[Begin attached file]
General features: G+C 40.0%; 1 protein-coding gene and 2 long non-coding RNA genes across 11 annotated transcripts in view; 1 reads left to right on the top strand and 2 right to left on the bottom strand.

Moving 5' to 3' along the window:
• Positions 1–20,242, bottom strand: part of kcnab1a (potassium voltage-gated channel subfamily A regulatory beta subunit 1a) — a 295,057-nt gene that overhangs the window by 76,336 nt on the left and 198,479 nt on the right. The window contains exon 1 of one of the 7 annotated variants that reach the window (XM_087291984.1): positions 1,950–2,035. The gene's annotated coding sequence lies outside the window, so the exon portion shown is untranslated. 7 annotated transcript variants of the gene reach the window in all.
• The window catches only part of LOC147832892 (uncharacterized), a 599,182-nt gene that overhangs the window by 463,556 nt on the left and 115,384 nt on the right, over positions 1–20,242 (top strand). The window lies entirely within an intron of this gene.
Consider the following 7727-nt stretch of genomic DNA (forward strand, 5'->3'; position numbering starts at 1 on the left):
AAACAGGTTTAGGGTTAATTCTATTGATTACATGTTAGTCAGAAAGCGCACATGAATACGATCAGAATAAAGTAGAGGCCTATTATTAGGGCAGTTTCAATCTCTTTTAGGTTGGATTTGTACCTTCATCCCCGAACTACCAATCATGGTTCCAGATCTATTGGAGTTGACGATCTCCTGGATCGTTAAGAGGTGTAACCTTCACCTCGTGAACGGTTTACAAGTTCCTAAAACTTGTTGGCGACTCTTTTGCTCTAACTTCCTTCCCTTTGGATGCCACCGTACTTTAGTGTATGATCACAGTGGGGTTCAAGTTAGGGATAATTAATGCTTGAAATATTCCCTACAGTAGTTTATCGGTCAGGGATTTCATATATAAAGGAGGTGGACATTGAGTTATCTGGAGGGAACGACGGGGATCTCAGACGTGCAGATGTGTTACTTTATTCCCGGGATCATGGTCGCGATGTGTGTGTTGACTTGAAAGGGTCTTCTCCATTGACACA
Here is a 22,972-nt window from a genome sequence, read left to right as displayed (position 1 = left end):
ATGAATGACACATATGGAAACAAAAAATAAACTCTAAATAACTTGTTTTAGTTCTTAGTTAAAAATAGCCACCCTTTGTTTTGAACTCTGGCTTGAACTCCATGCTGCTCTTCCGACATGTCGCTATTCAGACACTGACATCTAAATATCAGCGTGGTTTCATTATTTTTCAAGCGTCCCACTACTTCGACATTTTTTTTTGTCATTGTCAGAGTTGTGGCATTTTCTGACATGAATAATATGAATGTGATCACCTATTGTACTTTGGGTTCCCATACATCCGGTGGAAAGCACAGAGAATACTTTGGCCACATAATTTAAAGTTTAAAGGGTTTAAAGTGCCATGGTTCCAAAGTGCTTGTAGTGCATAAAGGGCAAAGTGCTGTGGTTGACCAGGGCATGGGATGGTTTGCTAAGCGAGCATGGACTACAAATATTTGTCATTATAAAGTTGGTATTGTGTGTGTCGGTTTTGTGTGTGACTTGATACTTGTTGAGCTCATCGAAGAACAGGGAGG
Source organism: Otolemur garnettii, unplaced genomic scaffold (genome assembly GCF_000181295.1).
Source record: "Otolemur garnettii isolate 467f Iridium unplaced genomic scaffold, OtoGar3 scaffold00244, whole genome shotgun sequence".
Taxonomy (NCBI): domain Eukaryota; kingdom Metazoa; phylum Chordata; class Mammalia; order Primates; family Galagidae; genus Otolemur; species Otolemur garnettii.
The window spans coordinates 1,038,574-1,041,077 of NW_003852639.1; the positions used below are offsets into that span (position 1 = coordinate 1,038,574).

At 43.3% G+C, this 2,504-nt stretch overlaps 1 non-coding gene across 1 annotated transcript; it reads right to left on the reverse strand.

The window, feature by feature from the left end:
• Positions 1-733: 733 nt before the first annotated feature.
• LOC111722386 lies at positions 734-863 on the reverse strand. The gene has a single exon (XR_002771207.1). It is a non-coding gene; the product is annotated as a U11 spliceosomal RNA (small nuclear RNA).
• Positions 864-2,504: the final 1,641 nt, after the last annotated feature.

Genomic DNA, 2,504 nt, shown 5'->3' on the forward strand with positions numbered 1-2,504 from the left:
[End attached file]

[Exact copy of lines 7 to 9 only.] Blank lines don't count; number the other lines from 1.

Here is a 22,972-nt window from a genome sequence, read left to right as displayed (position 1 = left end):
ATGAATGACACATATGGAAACAAAAAATAAACTCTAAATAACTTGTTTTAGTTCTTAGTTAAAAATAGCCACCCTTTGTTTTGAACTCTGGCTTGAACTCCATGCTGCTCTTCCGACATGTCGCTATTCAGACACTGACATCTAAATATCAGCGTGGTTTCATTATTTTTCAAGCGTCCCACTACTTCGACATTTTTTTTTGTCATTGTCAGAGTTGTGGCATTTTCTGACATGAATAATATGAATGTGATCACCTATTGTACTTTGGGTTCCCATACATCCGGTGGAAAGCACAGAGAATACTTTGGCCACATAATTTAAAGTTTAAAGGGTTTAAAGTGCCATGGTTCCAAAGTGCTTGTAGTGCATAAAGGGCAAAGTGCTGTGGTTGACCAGGGCATGGGATGGTTTGCTAAGCGAGCATGGACTACAAATATTTGTCATTATAAAGTTGGTATTGTGTGTGTCGGTTTTGTGTGTGACTTGATACTTGTTGAGCTCATCGAAGAACAGGGAGG
Source organism: Otolemur garnettii, unplaced genomic scaffold (genome assembly GCF_000181295.1).